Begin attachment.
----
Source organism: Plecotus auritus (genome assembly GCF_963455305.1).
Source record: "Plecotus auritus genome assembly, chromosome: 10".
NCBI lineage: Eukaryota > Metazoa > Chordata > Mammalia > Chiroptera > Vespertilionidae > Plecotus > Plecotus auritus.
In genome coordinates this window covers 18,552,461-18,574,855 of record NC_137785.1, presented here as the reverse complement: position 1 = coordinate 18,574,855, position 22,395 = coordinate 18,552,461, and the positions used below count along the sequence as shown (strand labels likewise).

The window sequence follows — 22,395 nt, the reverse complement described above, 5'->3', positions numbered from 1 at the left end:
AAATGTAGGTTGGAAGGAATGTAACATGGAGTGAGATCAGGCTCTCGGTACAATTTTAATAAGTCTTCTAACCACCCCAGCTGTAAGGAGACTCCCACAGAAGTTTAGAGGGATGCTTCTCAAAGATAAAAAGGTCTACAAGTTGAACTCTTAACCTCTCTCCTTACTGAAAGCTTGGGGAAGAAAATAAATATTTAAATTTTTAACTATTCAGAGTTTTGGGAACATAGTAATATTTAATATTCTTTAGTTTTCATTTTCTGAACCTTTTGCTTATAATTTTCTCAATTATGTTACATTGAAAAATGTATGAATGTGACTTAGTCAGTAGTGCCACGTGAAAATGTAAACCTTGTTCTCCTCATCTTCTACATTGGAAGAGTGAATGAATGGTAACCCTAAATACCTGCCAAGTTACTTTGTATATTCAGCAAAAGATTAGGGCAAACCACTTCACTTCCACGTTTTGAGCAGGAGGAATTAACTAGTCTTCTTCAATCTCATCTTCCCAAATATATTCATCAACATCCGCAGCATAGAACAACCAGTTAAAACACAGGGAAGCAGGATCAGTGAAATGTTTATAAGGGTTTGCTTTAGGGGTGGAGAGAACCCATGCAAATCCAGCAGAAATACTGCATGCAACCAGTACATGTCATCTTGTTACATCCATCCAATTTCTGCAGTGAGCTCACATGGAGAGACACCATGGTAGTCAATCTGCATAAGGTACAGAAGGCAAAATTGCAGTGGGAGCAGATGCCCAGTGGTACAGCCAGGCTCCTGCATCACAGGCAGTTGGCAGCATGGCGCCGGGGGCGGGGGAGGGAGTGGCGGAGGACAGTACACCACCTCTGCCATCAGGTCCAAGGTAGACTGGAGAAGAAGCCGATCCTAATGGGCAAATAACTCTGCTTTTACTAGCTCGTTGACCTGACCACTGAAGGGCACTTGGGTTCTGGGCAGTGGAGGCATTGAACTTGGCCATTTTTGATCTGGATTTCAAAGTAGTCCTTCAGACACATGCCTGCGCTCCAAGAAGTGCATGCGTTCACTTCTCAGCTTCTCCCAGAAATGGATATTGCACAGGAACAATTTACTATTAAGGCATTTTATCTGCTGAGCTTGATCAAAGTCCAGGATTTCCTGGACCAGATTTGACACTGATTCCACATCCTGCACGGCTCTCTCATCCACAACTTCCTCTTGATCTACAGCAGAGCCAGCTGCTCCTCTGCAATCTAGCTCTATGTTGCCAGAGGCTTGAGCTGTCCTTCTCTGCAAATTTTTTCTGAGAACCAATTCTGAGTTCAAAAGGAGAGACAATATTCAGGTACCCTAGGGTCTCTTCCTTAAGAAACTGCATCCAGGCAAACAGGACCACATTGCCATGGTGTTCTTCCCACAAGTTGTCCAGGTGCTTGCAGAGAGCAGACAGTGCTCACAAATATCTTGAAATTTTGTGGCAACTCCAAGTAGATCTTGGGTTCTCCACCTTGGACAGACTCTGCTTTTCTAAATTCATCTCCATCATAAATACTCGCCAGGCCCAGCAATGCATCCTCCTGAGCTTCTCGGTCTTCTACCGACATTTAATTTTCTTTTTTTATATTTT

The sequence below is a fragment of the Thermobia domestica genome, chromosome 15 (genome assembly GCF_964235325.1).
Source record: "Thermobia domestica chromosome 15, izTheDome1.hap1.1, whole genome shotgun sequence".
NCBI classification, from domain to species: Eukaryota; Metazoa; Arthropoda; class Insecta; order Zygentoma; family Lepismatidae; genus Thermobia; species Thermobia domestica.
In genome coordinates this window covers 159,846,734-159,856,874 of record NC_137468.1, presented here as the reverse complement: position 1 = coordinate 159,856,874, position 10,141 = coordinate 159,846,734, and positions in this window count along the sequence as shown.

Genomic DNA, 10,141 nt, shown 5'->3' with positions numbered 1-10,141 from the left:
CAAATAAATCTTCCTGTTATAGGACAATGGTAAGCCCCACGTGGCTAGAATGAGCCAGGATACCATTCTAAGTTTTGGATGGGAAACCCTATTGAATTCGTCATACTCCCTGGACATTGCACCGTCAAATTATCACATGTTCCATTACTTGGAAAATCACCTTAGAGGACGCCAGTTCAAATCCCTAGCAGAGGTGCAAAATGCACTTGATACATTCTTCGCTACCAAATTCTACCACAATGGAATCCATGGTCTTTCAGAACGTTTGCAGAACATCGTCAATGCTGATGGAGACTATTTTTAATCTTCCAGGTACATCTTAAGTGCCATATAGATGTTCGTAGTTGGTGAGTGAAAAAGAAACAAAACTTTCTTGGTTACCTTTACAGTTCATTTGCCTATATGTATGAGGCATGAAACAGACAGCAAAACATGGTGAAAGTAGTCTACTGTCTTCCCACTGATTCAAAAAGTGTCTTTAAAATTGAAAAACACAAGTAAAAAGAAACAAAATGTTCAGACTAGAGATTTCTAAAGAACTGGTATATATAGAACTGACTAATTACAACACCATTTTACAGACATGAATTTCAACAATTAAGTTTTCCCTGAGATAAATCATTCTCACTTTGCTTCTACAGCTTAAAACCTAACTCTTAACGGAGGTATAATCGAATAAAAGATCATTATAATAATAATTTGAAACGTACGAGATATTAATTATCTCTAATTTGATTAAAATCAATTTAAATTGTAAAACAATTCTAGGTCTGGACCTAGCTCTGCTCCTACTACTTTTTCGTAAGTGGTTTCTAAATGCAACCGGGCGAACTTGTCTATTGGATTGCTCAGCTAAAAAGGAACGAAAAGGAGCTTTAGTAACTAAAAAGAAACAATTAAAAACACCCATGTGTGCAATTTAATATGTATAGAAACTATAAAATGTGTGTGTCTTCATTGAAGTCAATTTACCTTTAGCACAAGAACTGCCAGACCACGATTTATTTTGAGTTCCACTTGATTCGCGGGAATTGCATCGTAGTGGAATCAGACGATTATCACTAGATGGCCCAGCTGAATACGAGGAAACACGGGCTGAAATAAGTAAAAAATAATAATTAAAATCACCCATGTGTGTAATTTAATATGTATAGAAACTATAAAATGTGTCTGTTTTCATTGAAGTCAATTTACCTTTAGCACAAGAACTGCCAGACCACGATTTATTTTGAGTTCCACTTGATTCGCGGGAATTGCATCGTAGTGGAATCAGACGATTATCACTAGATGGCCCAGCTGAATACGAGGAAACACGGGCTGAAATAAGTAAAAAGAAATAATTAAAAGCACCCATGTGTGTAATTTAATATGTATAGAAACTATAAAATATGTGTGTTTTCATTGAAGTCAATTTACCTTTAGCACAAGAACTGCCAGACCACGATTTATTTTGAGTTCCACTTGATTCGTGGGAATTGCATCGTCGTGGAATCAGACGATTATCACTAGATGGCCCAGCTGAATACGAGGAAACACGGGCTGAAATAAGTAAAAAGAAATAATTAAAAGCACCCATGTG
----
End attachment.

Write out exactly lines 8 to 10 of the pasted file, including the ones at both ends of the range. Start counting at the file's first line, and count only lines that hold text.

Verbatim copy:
Source record: "Thermobia domestica chromosome 15, izTheDome1.hap1.1, whole genome shotgun sequence".
NCBI classification, from domain to species: Eukaryota; Metazoa; Arthropoda; class Insecta; order Zygentoma; family Lepismatidae; genus Thermobia; species Thermobia domestica.
In genome coordinates this window covers 159,846,734-159,856,874 of record NC_137468.1, presented here as the reverse complement: position 1 = coordinate 159,856,874, position 10,141 = coordinate 159,846,734, and positions in this window count along the sequence as shown.